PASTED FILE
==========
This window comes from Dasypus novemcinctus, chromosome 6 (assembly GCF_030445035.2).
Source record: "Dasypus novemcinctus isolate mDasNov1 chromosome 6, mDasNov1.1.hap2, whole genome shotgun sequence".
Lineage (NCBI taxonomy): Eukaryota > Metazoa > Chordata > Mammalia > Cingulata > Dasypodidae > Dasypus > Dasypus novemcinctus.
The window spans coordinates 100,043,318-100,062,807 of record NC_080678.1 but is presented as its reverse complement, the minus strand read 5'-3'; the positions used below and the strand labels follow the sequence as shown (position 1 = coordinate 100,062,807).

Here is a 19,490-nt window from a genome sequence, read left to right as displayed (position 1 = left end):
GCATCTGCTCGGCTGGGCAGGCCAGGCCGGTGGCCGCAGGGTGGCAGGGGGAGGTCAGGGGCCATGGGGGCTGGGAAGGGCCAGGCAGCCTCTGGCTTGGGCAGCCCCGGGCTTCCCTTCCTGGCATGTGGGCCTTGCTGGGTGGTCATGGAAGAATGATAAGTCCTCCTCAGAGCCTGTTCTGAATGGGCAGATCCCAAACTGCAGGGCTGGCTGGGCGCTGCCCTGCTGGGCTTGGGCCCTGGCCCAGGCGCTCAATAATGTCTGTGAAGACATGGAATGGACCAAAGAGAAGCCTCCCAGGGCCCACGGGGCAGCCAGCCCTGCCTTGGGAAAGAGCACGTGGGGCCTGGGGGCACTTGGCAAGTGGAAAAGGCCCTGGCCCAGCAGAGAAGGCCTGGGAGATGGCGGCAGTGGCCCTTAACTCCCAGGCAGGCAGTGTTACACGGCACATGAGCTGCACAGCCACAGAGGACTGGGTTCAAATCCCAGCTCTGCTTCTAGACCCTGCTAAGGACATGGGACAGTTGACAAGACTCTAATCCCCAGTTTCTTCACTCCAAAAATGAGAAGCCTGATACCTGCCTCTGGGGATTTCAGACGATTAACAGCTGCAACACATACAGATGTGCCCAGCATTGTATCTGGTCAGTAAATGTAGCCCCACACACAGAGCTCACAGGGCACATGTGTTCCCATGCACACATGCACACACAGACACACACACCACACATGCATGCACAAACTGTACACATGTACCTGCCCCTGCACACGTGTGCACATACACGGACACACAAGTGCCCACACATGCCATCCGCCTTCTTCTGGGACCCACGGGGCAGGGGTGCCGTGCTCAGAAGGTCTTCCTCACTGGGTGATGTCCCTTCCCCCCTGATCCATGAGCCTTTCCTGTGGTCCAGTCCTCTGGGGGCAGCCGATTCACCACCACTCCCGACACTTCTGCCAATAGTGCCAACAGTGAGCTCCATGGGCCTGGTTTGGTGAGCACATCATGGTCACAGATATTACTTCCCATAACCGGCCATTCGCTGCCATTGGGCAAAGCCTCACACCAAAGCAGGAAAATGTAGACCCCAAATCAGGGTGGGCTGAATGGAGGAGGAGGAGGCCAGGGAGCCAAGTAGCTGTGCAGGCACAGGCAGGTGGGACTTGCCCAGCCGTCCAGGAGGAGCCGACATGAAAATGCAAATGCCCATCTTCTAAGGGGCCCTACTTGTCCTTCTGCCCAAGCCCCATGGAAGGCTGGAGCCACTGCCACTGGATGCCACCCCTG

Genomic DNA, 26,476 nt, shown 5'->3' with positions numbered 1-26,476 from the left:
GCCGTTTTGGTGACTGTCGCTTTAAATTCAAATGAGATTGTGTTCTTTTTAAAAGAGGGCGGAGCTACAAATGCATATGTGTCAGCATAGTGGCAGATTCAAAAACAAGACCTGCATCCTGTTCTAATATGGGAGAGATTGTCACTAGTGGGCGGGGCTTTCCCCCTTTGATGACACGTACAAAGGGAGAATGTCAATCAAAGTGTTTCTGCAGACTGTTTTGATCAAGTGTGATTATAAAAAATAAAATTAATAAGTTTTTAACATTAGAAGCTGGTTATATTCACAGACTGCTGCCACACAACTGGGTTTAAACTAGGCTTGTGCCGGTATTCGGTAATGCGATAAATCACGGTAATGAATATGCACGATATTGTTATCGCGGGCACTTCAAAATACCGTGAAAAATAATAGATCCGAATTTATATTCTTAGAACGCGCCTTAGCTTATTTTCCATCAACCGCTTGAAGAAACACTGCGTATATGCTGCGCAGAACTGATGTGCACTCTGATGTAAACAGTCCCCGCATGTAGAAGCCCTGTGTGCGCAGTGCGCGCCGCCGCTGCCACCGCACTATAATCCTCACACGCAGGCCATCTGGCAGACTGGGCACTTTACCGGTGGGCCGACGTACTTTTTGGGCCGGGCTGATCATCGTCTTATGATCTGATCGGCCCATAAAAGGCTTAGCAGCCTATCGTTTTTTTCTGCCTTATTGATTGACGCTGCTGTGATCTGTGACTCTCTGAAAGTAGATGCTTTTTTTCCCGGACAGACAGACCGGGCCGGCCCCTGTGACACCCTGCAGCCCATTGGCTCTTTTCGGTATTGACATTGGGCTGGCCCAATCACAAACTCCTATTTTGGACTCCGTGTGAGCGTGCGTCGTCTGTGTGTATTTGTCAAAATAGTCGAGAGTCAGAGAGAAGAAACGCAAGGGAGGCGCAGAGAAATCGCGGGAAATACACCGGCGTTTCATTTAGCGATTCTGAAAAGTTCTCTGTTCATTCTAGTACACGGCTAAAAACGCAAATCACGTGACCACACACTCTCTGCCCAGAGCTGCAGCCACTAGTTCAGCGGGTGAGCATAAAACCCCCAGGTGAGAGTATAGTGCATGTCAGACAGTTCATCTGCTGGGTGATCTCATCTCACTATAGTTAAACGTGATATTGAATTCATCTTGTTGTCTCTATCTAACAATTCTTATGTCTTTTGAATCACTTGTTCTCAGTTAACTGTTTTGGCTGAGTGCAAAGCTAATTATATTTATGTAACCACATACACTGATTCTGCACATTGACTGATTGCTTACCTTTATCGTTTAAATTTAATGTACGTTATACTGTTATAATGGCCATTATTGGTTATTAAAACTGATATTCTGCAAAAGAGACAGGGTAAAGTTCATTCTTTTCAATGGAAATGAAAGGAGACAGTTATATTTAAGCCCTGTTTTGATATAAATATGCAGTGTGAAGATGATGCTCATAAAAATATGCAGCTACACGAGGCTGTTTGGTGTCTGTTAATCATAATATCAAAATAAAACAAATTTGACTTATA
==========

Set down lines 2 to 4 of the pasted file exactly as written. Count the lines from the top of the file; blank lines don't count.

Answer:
Source record: "Dasypus novemcinctus isolate mDasNov1 chromosome 6, mDasNov1.1.hap2, whole genome shotgun sequence".
Lineage (NCBI taxonomy): Eukaryota > Metazoa > Chordata > Mammalia > Cingulata > Dasypodidae > Dasypus > Dasypus novemcinctus.
The window spans coordinates 100,043,318-100,062,807 of record NC_080678.1 but is presented as its reverse complement, the minus strand read 5'-3'; the positions used below and the strand labels follow the sequence as shown (position 1 = coordinate 100,062,807).